Behind the Scenes: Birds in Cages

Gary Gimmestad, composer and arranger for the Scarlet Sisters Everleigh, has agreed to write a behind the scenes blog.  We are thrilled to have Gary share his insists on the creation of the new work.  Scarlet Sisters Everleigh opens November 8 at the Berger Park Coach House Theater. —– by Gary Gimmestad

The caged bird sings   
with a fearful trill   
of things unknown   

but longed for still   
and his tune is heard   
on the distant hill   
for the caged bird   
sings of freedom.

Maya Angelou (1983)

As Jason and I began doing research on the Everleigh Club, it quickly became apparent that there were many, many stories to tell. Chicago’s Levee district in the first decade of the twentieth century is a touchstone, a window onto its recent past – the Civli War and the migration north – and to the near future – the next phase of Chicago’s gangland history. It was a colorful and extravagant time, indeed, but we decided to to narrow our focus to explore that world through the curious and sketchy history of the two sisters who became very successful madams – Everleigh? Lester? Simms? – and after a decade of spectacular success, retired to a materially comfortable but socially awkward life in New York City.

Eighty-three years prior to the publication of Maya Angelou’s most celebrated poem, “Caged Bird,” Harry Von Tilzer and Arthur J. Lamb released a smash-hit sentimental ballad called “A Bird in a Gilded Cage.”

The sheet music proclaims it to be “The Most Beautiful Ballad Ever Written.” Harry and Arthur were on to something with this tune and they continued in the same vein with another hit called “Mansion of Aching Hearts.” A genre was established. The successful theme centered on a woman who opted for a security which, in reality, was a prison. This was the era of Theodore Dreiser’s “Sister Carrie,” a novel which traced the life of a young woman looking for opportunity in booming Chicago and finding that, initially, her best options were to accept the largesse of wealthy, self-interested men.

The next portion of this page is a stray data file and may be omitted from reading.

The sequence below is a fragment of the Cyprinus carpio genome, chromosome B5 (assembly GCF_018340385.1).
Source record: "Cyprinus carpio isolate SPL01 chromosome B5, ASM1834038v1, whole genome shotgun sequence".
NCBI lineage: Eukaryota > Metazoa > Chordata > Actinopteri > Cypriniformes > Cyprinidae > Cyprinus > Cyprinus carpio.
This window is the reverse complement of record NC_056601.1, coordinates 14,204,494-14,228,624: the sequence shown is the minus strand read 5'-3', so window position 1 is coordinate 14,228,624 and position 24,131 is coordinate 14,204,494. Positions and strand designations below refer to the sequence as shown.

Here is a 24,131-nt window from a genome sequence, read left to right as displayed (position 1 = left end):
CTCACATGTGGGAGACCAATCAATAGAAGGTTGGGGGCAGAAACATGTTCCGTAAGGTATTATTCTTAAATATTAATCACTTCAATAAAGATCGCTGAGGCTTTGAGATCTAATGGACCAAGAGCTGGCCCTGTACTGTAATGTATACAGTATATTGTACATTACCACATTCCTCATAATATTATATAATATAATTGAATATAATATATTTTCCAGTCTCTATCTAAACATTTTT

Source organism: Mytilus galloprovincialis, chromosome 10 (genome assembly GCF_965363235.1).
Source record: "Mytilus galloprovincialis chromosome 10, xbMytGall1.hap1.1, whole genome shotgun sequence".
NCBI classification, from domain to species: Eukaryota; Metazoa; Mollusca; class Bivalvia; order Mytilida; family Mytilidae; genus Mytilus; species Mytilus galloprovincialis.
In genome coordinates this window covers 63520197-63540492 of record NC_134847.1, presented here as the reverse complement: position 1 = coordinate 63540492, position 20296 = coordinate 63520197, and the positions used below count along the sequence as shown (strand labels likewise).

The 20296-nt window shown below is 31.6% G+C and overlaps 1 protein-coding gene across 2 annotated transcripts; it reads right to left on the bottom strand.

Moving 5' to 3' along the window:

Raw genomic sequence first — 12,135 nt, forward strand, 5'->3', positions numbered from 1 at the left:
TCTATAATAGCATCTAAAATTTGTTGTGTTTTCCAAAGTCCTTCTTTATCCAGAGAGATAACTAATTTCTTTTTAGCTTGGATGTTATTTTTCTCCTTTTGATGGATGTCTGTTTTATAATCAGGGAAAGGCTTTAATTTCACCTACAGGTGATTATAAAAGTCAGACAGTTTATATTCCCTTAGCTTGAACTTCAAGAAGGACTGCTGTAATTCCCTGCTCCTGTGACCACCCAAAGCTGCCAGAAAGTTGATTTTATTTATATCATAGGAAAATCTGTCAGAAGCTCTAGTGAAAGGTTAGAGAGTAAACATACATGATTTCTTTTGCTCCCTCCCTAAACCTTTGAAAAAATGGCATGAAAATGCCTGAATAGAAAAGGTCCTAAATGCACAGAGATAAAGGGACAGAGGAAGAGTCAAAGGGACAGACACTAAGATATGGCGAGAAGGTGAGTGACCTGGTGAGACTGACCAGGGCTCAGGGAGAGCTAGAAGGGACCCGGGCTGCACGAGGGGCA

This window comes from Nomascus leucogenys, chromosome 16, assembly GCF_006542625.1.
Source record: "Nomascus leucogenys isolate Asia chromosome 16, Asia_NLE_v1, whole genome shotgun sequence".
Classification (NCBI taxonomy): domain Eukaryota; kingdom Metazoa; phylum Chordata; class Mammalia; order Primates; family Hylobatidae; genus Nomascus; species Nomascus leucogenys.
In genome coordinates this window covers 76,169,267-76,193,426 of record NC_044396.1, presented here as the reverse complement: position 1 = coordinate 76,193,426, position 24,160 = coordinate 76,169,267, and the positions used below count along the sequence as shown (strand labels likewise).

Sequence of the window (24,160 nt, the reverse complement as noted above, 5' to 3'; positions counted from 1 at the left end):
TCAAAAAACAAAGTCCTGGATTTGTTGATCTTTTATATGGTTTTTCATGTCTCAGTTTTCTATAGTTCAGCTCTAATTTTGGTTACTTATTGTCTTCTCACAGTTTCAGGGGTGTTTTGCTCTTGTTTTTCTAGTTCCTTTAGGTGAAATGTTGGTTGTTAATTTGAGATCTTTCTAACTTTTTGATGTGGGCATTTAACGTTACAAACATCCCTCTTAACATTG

In the first few chapters of “Sister Carrie,” it’s clear that the heroine could have easily ended up in the Levee as a prostitute, perhaps even a “butterfly” at the Everleigh Club (which Dreiser frequented).

Without marriage or inheritance, options for women were severely limited. The gilded cage symbolized women’s plight in pre-suffrage America.It’s uncomfortably akin to “good plantations” whose owners expected gratitude form slaves for the relative comfort of their captivity.

On one hand, the Everleigh sisters offered an attractive option to the Sister Carries who found so little opportunity. But, on the other, the Everleigh Club (not unlike the glamorous theater life that Sister Carrie found to be lacking despite its material comforts) was also a gilded cage – not only for the “butterflies” but for the Everleigh sisters as well.

I don’t know if Maya Angelou was riffing on Tilzer & Lamb’s tune when she wrote “Caged Bird” but surely her poem would resonate in the gaslight of the Chicago’s Levee district. I made an odd discovery this evening when I decided, on a whim, to check out Maya Angelou’s poem again. It’s written in the same meter as a harlot’s epitaph which I set to music for the show:

I’ve been a bad girl all my life,
I’ve drunk my share of booze.
But you’ve got to give me credit boys,
I never wore white shoes.

I plugged in Angelou’s words and it worked surprisingly well!

Pearl, I know, would love Angelou’s poem.

About Gary Gimmestad

Easter with Gary & JohnGary Gimmestad, a native Minnesotan, was delighted to reconnect with one-time Minnesotans Jason and Rob and Three Cat Productions to compose and record music for the fall production of Joint Attention.  Gary has a long history in theater and music including several projects with Three Cat’s own Rob Dorn. Rob and Gary collaborated on Rob’s solo CD, I’m Wishing and on the dozens of arrangements they co-created for the vocal group Three Hits and a Miss. Gary has also performed and toured as pianist and music director for a number of shows including Ain’t Misbehavin’, 1940s Radio Hour, Little Shop of Horrors, Forever Plaid and many others. Gary recently launched his own business (Dal segno Music Services, LLC) which offers music preparation services as well as instruction in Finale music notation software. Gary is currently working with singer / songwriter Tom Lieberman (www.liebermania.com) on his children’s theater project featuring a ukulele puppet named Luke the Uke and his sidekicks Amanda Lynn and Duke. And Gary is eagerly looking forward to future collaborations with Three Cat!